Open Access Articles- Top Results for Vortex shedding

Vortex shedding

Vortex shedding behind a circular cylinder. In this animation, the flow on the two sides of the cylinder are shown in different colors, to show that the vortices from the two sides alternate. Courtesy, Cesareo de La Rosa Siqueira.

In fluid dynamics, vortex shedding is an oscillating flow that takes place when a fluid such as air or water flows past a bluff (as opposed to streamlined) body at certain velocities, depending on the size and shape of the body. In this flow, vortices are created at the back of the body and detach periodically from either side of the body. See Von Kármán vortex street. The fluid flow past the object creates alternating low-pressure vortices on the downstream side of the object. The object will tend to move toward the low-pressure zone.

If the bluff structure is not mounted rigidly and the frequency of vortex shedding matches the resonance frequency of the structure, the structure can begin to resonate, vibrating with harmonic oscillations driven by the energy of the flow. This vibration is the cause of the "singing" of overhead power line wires in a wind, and the fluttering of automobile whip radio antennas at some speeds. Tall chimneys constructed of thin-walled steel tube can be sufficiently flexible that, in air flow with a speed in the critical range, vortex shedding can drive the chimney into violent oscillations that can damage or destroy the chimney. These chimneys can be protected from this phenomenon by installing a series of fences (sometimes called strakes or spoilers) at the top and running down the exterior of the chimney for approximately 20% of its length. The fences are usually located in a helical pattern. The fences prevent strong vortex shedding with low separation frequencies. The optimal pitch for vortex shedding is a 5D pitch (5 x the diameter of the stack).

Vortex shedding was one of the causes proposed for the failure of the original Tacoma Narrows Bridge (Galloping Gertie) in 1940, but was rejected because the frequency of the vortex shedding did not match that of the bridge. The bridge actually failed by aeroelastic flutter.[1]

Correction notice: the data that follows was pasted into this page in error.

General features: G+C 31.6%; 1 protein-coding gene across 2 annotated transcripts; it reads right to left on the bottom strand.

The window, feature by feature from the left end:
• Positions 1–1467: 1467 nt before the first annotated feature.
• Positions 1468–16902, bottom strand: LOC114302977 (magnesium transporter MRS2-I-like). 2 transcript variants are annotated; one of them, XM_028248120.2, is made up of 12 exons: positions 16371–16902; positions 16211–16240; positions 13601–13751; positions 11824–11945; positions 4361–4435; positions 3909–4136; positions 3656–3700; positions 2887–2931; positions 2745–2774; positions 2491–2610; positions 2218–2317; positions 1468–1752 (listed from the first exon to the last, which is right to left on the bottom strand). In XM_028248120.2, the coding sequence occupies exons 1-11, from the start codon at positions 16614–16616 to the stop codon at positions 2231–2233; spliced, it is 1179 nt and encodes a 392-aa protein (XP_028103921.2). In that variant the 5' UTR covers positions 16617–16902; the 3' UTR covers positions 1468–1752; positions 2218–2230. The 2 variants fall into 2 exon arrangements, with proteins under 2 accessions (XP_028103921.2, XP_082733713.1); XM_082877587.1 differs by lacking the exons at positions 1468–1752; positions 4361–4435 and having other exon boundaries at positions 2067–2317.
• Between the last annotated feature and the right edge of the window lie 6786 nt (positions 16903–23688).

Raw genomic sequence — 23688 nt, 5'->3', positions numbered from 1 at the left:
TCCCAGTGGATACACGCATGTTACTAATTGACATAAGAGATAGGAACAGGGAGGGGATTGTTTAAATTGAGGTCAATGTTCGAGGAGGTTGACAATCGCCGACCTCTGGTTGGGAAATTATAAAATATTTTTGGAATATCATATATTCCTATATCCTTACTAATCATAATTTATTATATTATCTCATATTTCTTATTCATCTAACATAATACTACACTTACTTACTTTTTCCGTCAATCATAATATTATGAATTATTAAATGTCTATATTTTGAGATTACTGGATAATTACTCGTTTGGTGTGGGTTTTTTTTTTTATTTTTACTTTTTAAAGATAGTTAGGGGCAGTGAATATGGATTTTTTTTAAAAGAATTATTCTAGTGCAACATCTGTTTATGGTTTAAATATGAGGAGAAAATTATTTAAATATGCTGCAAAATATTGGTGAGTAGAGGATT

A thrill ride, "VertiGo" at Cedar Point in Sandusky, Ohio suffered vortex shedding during the winter of 2001, causing one of the three towers to collapse. The ride was closed for the winter at the time.[2]

Governing equation

The frequency at which vortex shedding takes place for a cylinder is related to the Strouhal number by the following equation:

<math>\mathrm{St} = \frac{fD}{V}</math>

Where <math>\mathrm{St}</math> is the Strouhal number, <math>f</math> is the vortex shedding frequency, <math>D</math> is the diameter of the cylinder, and <math>V</math> is the flow velocity.

The Strouhal number depends on the body shape and on the Reynolds number.

Mitigation of vortex shedding effects

Modern tall smokestacks usually have a corkscrew fin (a strake) to deliberately introduce turbulence, so that the load is less variable and resonant load frequencies have negligible amplitudes.[3]

A Stockbridge damper is used to mitigate aeolian vibrations caused by vortex shedding on overhead power lines.

See also


  1. ^ K. Billah and R. Scanlan (1991), Resonance, Tacoma Narrows Bridge Failure, and Undergraduate Physics Textbooks, American Journal of Physics, 59(2), 118--124 (PDF)
  2. ^ Maureen Byko (May 2002). "Materials Give Roller Coaster Enthusiasts a Reason to Scream". The Minerals, Metals & Materials Society. Retrieved 2009-02-22. 
  3. ^ R. J. Brown. "VIV Lecture" (PDF). 

External links